By IAN HICKS
WHEELING - Citing a lack of growth opportunities in the market for coal to feed domestic power plants, Consol Energy will increase its focus on developing the region's vast natural gas reserves after selling five of its West Virginia mines to Murray Energy.
Worldwide demand for metallurgic coal - a key component in steel production - continues to grow in markets such as Europe, Asia and Brazil, Consol Energy President Nicholas DeIuliis said Monday.
But the mines Consol is selling - including the McElroy and Shoemaker mines in Marshall County, the Robinson Run and Loveridge mines in Marion County and the Blacksville No. 2 Mine that straddles the Monongalia County-Greene County, Pa., line - produce steam coal, which serves traditional power generating stations.
Those power plants face an uncertain future due to ever-tightening Environmental Protection Agency regulations on carbon emissions. Some, including American Electric Power's Kammer Plant south of Moundsville, already have announced plans to close.
While DeIuliis said the market for steam coal remains "profitable" and "stable," selling those assets will allow the company to expand its presence in the region's burgeoning natural gas industry.
He said steam coal "is not a growth segment ... Strategically, that led us to the transaction that we announced."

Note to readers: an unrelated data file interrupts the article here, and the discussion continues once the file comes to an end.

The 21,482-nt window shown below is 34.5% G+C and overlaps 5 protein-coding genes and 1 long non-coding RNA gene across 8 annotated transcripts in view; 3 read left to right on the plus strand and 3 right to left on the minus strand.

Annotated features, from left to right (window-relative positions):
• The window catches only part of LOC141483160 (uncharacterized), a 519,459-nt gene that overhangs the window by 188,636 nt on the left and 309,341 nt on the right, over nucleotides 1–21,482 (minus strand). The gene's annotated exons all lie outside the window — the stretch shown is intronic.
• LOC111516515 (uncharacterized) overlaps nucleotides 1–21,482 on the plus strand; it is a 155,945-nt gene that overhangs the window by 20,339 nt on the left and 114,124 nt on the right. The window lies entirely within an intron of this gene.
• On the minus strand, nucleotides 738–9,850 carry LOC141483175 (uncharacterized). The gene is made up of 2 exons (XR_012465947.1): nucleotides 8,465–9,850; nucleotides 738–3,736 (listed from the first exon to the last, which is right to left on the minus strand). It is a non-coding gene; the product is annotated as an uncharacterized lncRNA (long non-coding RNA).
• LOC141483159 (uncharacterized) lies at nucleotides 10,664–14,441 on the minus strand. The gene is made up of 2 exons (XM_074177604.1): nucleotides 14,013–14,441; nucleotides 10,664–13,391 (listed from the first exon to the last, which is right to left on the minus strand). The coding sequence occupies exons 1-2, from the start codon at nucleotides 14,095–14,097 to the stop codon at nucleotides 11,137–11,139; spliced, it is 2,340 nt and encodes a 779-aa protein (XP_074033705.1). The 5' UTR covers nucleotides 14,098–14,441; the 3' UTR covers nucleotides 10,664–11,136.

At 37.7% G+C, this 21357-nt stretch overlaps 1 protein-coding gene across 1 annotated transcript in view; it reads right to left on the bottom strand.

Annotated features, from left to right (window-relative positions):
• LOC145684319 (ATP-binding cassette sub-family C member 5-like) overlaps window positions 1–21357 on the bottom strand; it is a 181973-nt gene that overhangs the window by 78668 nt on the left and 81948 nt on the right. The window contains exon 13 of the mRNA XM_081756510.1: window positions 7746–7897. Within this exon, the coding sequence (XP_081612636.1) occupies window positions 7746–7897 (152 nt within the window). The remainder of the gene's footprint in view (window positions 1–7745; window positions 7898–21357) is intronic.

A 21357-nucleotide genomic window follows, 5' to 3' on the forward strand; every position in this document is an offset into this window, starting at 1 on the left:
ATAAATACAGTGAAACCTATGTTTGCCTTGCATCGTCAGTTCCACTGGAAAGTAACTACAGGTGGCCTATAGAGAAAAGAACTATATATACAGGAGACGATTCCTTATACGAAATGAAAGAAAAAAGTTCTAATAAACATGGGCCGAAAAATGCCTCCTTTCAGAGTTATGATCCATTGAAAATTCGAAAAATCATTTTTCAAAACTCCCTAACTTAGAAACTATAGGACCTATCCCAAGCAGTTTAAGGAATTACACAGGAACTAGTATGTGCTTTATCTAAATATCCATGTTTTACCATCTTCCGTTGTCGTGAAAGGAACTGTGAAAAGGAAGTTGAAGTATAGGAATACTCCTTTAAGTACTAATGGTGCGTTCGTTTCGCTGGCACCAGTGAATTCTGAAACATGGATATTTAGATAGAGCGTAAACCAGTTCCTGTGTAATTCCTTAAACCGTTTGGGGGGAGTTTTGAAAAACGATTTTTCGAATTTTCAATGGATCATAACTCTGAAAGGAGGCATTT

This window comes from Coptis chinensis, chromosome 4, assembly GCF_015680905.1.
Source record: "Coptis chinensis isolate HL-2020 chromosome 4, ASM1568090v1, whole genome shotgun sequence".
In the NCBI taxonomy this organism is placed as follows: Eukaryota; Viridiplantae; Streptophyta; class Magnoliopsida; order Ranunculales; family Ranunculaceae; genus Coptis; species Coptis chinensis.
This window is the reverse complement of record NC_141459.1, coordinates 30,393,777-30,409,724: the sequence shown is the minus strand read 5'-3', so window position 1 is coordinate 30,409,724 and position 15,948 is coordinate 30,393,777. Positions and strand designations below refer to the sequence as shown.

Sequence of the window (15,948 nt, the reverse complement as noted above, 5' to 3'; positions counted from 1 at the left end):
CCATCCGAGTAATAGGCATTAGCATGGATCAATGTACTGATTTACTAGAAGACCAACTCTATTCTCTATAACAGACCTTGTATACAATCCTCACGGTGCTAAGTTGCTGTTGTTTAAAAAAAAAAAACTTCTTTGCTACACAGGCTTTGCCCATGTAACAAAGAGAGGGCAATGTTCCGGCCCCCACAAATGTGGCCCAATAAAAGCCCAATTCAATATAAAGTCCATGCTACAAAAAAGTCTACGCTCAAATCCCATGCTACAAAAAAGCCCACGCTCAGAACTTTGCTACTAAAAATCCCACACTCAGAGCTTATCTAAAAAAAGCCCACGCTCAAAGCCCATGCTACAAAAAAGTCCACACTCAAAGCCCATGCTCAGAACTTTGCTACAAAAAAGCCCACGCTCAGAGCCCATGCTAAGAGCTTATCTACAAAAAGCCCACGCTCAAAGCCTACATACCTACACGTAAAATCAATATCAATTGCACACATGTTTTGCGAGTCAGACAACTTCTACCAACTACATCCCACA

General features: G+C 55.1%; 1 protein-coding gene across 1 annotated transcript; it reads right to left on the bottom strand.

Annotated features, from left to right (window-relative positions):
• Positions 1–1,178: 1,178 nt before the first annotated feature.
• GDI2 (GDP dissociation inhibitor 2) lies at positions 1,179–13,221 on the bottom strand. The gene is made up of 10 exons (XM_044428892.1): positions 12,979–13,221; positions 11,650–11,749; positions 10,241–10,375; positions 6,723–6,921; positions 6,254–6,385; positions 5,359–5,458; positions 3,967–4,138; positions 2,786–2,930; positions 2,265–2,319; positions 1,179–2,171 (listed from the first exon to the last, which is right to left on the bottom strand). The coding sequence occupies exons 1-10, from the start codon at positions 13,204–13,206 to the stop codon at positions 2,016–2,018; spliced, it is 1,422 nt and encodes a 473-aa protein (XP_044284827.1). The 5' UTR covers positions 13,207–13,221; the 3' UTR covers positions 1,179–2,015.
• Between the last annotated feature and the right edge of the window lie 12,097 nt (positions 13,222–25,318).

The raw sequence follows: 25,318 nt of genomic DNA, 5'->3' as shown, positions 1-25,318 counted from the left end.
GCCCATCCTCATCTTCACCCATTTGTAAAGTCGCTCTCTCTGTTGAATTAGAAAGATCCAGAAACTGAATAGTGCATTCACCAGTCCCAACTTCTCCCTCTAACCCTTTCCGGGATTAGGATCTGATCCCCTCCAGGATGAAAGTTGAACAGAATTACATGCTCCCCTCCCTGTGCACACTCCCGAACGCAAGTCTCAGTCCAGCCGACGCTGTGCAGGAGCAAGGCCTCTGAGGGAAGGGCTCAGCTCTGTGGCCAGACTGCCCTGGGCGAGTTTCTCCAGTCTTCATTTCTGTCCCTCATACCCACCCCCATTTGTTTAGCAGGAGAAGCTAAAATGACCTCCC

DeIuliis said Consol plans to invest about $14 billion in West Virginia and another $10 billion in Pennsylvania over the next decade, much of it driven by the vast opportunity provided by the Marcellus Shale natural gas formation.
He said the company hopes to see annual growth of about 30 percent in its natural gas production over the next three years.
"That is no easy task. ... That is going to take substantial investment," DeIuliis said.
Consol's Pennsylvania operations, including the Bailey, Enlow Fork and soon-to-be-completed BMX mines are better positioned to meet worldwide export demand, DeIuliis added.
Regarding future employment levels at the five West Virginia mines, DeIuliis said he could not speak to Murray Energy's plans. However, he noted they are not "rebuilding projects," as his company has invested more than $1 billion in those mines over the last several years.
He believes the mines are in "great shape" in terms of infrastructure, staffing levels and training.
Consol CEO J. Brett Harvey said the decision to sell the mines was a "very difficult" one.
"The employees at these mines are among the safest and most productive miners anywhere in the world," he said. "In the end, we concluded that the time had come to sell these mature assets to ownership whose strategic direction is more aligned with those mines."